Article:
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Unpaid family carers need family-friendly working arrangements so that they can balance their work and caring responsibilities; they need an NHS that recognises that their own physical and mental health could suffer too, and they need to know that we are there to support them. Rather than criticising families and saying that they should be doing more, we should acknowledge that many carers have not had a break for weeks, months or even years. We have to change that, because this is not going to happen to somebody else. This is going to happen to every single one of us here.
Thirdly, we need better care jobs. Paid careworkers do some of the most important work in the country, looking after the people whom we love, but many struggle on low pay and zero-hours contracts, with high levels of stress and little training. No wonder staff turnover and vacancy rates are so high, although the vast majority of careworkers say they love the work that they do. We need a comprehensive strategy to improve the pay, professional development and employment security of care staff, and we desperately need to increase the number of careworkers too. We shall need more than half a million more careworkers in a decade’s time, not to improve the care system by providing better quality or wider access, but just to meet increasing demand.
That is why the points-based immigration system announced by the Government will be a disaster. If we already need more than half a million extra careworkers just to meet levels of demand, how on earth will we cope with that new system? It will not be possible. I beg the Minister to meet me, and others, to discuss the development of a separate route into social care in the migration system of the future, because otherwise we simply will not cope.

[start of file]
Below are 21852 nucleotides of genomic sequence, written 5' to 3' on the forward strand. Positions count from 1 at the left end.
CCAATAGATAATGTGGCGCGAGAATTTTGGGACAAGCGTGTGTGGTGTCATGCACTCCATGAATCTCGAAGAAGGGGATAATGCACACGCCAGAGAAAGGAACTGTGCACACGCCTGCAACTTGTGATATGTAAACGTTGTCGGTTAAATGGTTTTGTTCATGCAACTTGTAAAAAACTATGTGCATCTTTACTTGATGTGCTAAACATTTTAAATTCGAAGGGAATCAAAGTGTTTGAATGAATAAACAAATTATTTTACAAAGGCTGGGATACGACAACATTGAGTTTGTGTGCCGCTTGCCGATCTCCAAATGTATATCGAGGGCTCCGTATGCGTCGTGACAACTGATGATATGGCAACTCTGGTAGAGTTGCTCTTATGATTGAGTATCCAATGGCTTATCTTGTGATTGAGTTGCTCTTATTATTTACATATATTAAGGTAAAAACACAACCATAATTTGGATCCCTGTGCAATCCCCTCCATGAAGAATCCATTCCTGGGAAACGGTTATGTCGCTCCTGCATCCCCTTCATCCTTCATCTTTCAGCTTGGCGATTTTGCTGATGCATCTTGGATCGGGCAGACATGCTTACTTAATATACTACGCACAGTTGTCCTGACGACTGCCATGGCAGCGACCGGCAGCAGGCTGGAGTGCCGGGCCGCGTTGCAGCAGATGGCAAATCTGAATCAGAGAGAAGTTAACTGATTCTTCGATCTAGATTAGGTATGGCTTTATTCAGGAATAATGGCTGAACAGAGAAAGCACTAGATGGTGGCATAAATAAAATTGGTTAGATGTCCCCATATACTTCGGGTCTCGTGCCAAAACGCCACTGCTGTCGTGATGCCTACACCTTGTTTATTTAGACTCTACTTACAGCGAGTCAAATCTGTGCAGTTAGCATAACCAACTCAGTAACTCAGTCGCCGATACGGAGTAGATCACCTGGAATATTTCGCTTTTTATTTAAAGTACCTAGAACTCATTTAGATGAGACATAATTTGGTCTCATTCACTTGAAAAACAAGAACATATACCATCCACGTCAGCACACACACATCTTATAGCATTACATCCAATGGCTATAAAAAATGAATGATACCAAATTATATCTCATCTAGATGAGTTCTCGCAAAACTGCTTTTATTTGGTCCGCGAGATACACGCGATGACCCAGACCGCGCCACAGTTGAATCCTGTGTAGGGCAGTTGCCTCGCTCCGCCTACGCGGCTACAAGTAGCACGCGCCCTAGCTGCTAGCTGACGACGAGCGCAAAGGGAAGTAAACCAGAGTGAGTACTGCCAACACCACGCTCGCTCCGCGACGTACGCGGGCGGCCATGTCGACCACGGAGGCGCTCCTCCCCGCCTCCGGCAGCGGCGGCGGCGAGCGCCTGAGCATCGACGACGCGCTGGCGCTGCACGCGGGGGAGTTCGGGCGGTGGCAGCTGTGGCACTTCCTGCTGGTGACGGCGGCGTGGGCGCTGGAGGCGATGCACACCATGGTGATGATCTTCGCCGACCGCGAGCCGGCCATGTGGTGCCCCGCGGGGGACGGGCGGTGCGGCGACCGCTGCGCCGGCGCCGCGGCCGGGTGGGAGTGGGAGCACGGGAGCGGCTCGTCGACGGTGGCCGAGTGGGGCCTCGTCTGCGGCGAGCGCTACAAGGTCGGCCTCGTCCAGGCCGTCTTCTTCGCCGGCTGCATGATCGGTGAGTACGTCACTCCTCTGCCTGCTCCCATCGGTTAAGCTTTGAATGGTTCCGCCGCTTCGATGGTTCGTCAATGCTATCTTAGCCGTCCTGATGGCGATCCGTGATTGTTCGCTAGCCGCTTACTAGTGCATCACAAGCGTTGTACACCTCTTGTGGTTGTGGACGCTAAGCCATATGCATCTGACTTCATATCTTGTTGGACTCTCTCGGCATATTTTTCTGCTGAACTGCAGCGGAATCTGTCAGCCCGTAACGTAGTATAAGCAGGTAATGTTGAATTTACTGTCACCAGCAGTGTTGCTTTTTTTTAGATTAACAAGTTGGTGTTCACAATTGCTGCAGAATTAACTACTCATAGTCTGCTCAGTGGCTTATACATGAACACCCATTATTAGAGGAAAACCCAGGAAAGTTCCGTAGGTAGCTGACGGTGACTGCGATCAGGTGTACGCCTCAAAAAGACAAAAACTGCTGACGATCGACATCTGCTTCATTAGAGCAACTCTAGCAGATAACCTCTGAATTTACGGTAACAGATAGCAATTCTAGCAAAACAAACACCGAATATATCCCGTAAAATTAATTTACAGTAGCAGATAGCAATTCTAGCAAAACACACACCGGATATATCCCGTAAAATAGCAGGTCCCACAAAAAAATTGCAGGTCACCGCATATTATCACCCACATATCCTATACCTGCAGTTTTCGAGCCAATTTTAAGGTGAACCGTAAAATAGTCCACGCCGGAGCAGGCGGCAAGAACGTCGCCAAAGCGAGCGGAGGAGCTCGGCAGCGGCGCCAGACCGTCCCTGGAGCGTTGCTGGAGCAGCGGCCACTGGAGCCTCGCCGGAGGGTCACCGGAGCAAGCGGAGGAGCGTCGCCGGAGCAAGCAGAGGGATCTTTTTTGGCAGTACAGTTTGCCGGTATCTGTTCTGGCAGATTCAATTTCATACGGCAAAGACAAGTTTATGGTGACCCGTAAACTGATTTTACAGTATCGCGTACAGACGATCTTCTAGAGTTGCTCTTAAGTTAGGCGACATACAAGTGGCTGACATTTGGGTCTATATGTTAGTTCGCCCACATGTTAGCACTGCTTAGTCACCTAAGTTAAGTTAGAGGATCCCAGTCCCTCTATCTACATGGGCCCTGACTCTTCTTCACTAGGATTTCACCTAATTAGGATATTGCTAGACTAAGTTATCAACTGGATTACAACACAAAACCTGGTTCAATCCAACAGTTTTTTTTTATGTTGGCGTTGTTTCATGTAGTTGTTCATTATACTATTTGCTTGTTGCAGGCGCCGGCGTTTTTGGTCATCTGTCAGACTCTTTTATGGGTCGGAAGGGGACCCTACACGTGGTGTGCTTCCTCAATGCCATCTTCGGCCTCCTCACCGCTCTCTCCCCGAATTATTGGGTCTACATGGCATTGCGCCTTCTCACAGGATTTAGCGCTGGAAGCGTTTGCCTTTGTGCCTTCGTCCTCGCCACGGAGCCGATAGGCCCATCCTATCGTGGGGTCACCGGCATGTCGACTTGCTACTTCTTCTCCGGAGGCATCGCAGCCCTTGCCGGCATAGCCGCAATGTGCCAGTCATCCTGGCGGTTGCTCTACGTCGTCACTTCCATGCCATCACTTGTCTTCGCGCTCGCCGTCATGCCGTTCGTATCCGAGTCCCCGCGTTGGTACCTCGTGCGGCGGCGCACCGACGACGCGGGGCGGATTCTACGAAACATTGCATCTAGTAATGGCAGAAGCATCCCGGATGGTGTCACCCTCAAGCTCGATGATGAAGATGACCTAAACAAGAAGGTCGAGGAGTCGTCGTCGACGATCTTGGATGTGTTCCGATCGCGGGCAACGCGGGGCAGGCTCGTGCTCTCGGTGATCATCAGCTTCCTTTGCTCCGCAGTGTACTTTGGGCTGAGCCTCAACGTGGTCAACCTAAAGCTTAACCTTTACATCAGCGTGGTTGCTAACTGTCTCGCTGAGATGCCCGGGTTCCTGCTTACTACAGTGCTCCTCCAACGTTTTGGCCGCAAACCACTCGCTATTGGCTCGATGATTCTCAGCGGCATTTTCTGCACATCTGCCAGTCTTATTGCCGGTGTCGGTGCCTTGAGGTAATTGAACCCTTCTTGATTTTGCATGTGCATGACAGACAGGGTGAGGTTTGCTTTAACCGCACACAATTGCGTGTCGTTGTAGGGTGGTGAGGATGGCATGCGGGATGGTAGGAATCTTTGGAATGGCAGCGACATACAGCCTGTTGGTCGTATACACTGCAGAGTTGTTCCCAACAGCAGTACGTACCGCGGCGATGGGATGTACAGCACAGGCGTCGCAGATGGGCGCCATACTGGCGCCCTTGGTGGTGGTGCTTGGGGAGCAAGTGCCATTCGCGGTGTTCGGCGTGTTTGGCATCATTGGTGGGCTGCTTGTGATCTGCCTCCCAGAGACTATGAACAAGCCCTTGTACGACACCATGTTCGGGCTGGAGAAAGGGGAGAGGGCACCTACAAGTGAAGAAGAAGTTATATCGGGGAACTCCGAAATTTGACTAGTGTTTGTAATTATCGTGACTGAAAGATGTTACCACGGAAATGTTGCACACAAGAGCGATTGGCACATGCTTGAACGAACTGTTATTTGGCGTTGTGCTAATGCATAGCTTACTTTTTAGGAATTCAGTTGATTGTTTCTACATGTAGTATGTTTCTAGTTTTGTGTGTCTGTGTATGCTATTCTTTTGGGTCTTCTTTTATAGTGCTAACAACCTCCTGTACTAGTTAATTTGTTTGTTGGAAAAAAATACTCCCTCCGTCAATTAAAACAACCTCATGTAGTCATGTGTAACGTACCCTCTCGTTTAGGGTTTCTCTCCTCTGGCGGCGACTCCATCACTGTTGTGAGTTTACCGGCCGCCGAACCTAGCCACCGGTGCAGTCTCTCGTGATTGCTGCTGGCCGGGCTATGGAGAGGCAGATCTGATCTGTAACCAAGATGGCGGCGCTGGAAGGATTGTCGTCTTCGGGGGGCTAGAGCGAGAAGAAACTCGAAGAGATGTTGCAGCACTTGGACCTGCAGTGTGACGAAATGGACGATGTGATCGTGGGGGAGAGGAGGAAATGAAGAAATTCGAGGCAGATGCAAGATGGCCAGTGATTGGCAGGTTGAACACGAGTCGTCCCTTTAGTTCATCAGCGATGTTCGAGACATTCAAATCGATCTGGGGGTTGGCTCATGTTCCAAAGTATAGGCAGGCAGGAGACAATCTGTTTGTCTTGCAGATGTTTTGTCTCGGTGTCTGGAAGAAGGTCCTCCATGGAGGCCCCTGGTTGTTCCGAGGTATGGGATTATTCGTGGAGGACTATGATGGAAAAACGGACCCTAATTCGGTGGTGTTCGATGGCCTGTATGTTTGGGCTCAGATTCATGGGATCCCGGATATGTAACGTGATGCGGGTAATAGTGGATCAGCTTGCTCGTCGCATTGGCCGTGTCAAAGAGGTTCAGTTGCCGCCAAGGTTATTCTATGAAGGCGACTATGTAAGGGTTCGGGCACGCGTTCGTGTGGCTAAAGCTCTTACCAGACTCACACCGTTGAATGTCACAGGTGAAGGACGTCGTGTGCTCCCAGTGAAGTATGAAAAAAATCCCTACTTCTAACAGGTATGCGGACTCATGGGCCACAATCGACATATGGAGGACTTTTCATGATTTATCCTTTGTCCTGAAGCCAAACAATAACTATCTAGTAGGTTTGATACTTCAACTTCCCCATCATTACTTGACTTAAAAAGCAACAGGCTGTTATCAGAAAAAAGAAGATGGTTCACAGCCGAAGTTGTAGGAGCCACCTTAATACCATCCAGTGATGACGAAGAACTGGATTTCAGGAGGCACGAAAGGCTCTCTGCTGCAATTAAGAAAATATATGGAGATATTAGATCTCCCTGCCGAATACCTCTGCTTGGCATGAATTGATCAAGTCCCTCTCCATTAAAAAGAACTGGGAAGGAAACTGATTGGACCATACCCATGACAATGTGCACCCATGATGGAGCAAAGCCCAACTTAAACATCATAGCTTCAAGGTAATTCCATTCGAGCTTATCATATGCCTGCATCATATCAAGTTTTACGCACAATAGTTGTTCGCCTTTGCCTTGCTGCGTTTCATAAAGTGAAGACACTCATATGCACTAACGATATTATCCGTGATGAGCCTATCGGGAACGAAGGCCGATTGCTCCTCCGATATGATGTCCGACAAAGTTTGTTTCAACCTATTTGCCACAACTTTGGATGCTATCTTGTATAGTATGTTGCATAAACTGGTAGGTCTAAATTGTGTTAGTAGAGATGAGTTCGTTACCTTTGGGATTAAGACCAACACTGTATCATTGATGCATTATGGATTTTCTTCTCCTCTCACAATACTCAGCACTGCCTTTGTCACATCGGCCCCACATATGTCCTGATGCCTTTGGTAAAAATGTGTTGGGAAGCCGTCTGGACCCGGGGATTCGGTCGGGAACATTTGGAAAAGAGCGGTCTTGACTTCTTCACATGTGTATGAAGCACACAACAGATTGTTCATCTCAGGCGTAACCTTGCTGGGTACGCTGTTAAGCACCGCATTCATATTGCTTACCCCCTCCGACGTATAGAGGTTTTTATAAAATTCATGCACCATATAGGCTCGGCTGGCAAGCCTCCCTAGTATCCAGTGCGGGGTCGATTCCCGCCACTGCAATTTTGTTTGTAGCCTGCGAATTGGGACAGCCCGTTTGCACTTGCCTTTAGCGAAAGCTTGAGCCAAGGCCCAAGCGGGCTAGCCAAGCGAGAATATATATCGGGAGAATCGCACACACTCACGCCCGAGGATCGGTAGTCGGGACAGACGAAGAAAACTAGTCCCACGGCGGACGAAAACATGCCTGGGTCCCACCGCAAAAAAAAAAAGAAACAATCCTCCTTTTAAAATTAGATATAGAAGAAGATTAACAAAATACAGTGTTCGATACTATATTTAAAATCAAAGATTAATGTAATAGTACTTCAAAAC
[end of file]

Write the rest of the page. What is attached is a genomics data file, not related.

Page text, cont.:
None of those changes—improving access to care, more support for families and better care jobs—can be delivered on the cheap, but the truth is that families, the NHS and our economy as a whole cannot afford for us not take action. We need, first, an immediate and significant injection of cash into the system in next month’s Budget, and, secondly, a long-term plan for investment and reform. Any new funding system must work for disabled adults as well as older people. It must strike the right balance between individuals and the state. I, for one, strongly believe that we should pool our resources and share our risks rather than leaving people to cope alone. The system must also be fair across the generations. I do not believe that the working-age population should pay for all the additional costs of caring for our ageing population Wealthier older people will need to make a contribution too.
Alongside this funding reform must be a change in the way in which social care is provided, so that it is not just about time slots and tasks simply to keep people alive, but about offering great support how, where and when people want it, so that they can lead the lives that they and their families choose.
This radical reform of social care is just one of the changes that we must make to meet the needs of our ageing population, which is one of the biggest challenges that we face as a country. We need to change our housing so that it helps people to live independently at home for longer. We need to reform the world of work so that, as we live for longer, we can work for longer and more flexibly. We need to change our health services so that they keep people fitter and healthier for longer as we live for longer. None of those things will be easy, but if we want to meet the challenge of our ageing population and if we want to make Britain the best country in the world in which to grow old, we need to grasp this nettle, and we need to do it now.